Gov. Andrew Cuomo made it official during his Monday morning briefing: the Western New York economic region will advance to the next phase of reopening Tuesday, with entry into Phase Three.
Governor Cuomo, on Monday, said the data continues to show the state, overall, continues to head in the right direction following its COVID-19 peak earlier this spring.
"We're going to modify Phase Three given this new data, and we're going to allow gatherings up to 25 people in Phase Three, which is up from 10 people, because the numbers are good in most parts of the state," Cuomo said. "Western New York will enter Phase Three tomorrow, and that's exciting. The Capital Region will be entering Phase Three on Wednesday. That's exciting."
The Western New York economic region, as defined by Empire State Development, is made up of Niagara, Erie, Chautauqua, Cattaraugus and Allegany Counties. The Finger Lakes region, which includes Orleans, Genesee, Wyoming Counties and the City of Rochester, were cleared to enter Phase Three last week.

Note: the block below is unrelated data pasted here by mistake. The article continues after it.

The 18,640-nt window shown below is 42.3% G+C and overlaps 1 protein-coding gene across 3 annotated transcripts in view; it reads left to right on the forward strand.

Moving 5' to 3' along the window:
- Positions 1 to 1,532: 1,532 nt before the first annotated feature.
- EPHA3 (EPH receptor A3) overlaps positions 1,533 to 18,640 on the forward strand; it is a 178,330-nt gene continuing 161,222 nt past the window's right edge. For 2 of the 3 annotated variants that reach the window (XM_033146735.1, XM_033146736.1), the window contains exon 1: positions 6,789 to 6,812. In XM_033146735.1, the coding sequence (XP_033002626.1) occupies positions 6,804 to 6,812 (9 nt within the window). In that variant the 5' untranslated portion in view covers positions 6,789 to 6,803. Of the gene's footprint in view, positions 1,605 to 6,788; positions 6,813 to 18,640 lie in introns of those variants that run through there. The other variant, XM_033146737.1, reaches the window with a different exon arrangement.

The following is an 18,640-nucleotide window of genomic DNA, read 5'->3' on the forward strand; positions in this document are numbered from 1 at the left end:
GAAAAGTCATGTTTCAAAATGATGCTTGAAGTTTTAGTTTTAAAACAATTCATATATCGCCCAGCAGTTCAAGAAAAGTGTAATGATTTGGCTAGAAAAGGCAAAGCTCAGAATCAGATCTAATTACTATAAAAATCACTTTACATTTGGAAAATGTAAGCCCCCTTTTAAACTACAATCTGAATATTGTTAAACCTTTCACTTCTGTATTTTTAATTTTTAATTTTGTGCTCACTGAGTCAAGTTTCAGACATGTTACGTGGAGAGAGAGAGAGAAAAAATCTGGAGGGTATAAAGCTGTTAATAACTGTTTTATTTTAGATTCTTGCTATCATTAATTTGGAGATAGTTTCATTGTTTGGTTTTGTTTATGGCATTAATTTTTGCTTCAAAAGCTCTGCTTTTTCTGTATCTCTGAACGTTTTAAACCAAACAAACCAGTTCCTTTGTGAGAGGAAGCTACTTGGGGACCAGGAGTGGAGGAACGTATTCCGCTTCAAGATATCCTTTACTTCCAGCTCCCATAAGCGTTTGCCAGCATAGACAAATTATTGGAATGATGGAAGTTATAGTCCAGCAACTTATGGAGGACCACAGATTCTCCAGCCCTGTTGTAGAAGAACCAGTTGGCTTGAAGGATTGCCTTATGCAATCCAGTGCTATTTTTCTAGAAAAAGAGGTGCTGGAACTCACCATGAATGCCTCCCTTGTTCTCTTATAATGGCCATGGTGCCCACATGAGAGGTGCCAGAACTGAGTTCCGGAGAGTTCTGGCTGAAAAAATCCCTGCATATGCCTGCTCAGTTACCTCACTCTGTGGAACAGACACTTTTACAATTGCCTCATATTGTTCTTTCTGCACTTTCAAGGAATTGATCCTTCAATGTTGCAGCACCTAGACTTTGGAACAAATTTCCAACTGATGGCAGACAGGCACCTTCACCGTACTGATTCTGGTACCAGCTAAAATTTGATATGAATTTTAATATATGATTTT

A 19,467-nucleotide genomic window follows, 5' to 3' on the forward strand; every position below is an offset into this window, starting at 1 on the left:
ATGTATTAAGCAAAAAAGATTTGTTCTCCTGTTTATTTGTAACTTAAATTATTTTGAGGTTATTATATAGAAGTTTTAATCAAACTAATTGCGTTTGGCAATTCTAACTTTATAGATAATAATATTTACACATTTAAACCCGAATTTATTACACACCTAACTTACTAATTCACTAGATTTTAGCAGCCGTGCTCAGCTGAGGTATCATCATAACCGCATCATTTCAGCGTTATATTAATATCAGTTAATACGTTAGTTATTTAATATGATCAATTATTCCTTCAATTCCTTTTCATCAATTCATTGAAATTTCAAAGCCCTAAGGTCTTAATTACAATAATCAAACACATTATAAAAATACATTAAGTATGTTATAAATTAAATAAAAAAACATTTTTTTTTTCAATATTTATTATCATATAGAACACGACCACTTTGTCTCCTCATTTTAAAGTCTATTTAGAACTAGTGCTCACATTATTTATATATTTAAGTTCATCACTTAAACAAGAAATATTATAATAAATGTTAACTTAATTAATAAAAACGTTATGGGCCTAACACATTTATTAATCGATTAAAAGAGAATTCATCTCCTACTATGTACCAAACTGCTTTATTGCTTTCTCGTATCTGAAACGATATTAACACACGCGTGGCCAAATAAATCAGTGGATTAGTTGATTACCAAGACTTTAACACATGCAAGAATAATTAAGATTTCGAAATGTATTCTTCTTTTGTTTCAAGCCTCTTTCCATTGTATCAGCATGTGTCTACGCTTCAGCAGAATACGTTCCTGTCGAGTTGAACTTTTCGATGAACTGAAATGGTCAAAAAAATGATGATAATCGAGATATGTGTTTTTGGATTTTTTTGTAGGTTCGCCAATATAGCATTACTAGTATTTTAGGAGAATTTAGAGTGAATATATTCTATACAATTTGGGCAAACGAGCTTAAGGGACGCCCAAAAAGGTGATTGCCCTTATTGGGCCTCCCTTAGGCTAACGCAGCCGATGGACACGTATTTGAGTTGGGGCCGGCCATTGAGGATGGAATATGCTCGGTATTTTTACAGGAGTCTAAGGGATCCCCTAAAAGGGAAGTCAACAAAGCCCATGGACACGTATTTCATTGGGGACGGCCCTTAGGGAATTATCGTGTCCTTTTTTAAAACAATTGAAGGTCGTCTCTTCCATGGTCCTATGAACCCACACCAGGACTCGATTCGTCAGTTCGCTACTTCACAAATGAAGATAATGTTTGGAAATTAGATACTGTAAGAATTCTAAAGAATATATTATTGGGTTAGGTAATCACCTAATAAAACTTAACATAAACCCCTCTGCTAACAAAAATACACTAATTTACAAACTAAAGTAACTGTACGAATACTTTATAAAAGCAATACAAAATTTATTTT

Guidelines are provided by the state for operating eligible businesses while maintaining measures to prevent the spread of COVID-19. Just as businesses in Phases One and Two were required to do, businesses reopening under Phase Three must prepare a safety plan. The state provides templates for the respective industries on its Forward NY website. While approval by a state agency is not necessary, business owners are required to post the plan on site for review by employees or other interested parties.
"We have months of data now that says the guidelines make sense," Cuomo said. "Keep following them, because they are working."
During his announcement, the governor suggested "everyone has a role to play" but sent a message directly to local governments: Enforce the social distancing and other health safety rules still in place.
"Do your job. Local governments are supposed to be enforcing compliance," he said. "Compliance is hard. Why because people have been cooped up for a long time and they want to do what they want to do.
"I get it. But we have to stay smart, and if the local governments don't enforce compliance, they're not doing anyone a favor. Because if they don't enforce compliance, you will see the numbers start to go up. As the numbers start to go up. You're going to have to see that area take a step back."